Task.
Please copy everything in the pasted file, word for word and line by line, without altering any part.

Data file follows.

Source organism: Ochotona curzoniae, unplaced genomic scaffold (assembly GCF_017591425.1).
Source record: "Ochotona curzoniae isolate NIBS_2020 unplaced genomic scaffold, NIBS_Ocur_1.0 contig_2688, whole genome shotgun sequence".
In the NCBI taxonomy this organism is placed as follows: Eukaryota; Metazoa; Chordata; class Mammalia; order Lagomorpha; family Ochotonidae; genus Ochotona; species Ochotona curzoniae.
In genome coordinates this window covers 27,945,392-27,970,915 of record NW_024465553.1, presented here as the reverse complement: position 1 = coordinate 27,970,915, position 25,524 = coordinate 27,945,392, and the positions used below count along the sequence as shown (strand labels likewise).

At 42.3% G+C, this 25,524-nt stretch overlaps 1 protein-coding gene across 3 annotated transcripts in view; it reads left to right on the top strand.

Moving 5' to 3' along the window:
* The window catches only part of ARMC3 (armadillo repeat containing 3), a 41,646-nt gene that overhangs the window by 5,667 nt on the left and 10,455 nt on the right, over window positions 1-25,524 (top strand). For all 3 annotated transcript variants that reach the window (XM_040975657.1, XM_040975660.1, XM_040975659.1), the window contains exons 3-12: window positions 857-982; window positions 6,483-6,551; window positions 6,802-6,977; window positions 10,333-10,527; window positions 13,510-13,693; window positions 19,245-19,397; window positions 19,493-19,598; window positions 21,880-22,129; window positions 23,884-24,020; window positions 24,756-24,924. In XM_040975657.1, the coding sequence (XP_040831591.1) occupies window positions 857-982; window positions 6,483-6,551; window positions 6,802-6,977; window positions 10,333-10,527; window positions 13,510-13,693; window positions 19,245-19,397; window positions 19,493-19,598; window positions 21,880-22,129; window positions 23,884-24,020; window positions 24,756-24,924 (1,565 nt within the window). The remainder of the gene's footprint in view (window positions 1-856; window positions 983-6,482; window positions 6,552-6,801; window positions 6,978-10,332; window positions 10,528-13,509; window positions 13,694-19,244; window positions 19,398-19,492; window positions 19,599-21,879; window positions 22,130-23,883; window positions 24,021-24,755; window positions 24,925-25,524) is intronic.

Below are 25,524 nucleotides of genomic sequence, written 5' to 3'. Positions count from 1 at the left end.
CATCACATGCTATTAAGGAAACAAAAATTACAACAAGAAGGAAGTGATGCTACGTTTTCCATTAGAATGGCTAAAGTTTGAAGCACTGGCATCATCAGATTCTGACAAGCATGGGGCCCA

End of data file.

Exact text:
Source organism: Ochotona curzoniae, unplaced genomic scaffold (assembly GCF_017591425.1).
Source record: "Ochotona curzoniae isolate NIBS_2020 unplaced genomic scaffold, NIBS_Ocur_1.0 contig_2688, whole genome shotgun sequence".
In the NCBI taxonomy this organism is placed as follows: Eukaryota; Metazoa; Chordata; class Mammalia; order Lagomorpha; family Ochotonidae; genus Ochotona; species Ochotona curzoniae.
In genome coordinates this window covers 27,945,392-27,970,915 of record NW_024465553.1, presented here as the reverse complement: position 1 = coordinate 27,970,915, position 25,524 = coordinate 27,945,392, and the positions used below count along the sequence as shown (strand labels likewise).

At 42.3% G+C, this 25,524-nt stretch overlaps 1 protein-coding gene across 3 annotated transcripts in view; it reads left to right on the top strand.

Moving 5' to 3' along the window:
* The window catches only part of ARMC3 (armadillo repeat containing 3), a 41,646-nt gene that overhangs the window by 5,667 nt on the left and 10,455 nt on the right, over window positions 1-25,524 (top strand). For all 3 annotated transcript variants that reach the window (XM_040975657.1, XM_040975660.1, XM_040975659.1), the window contains exons 3-12: window positions 857-982; window positions 6,483-6,551; window positions 6,802-6,977; window positions 10,333-10,527; window positions 13,510-13,693; window positions 19,245-19,397; window positions 19,493-19,598; window positions 21,880-22,129; window positions 23,884-24,020; window positions 24,756-24,924. In XM_040975657.1, the coding sequence (XP_040831591.1) occupies window positions 857-982; window positions 6,483-6,551; window positions 6,802-6,977; window positions 10,333-10,527; window positions 13,510-13,693; window positions 19,245-19,397; window positions 19,493-19,598; window positions 21,880-22,129; window positions 23,884-24,020; window positions 24,756-24,924 (1,565 nt within the window). The remainder of the gene's footprint in view (window positions 1-856; window positions 983-6,482; window positions 6,552-6,801; window positions 6,978-10,332; window positions 10,528-13,509; window positions 13,694-19,244; window positions 19,398-19,492; window positions 19,599-21,879; window positions 22,130-23,883; window positions 24,021-24,755; window positions 24,925-25,524) is intronic.

Below are 25,524 nucleotides of genomic sequence, written 5' to 3'. Positions count from 1 at the left end.
CATCACATGCTATTAAGGAAACAAAAATTACAACAAGAAGGAAGTGATGCTACGTTTTCCATTAGAATGGCTAAAGTTTGAAGCACTGGCATCATCAGATTCTGACAAGCATGGGGCCCA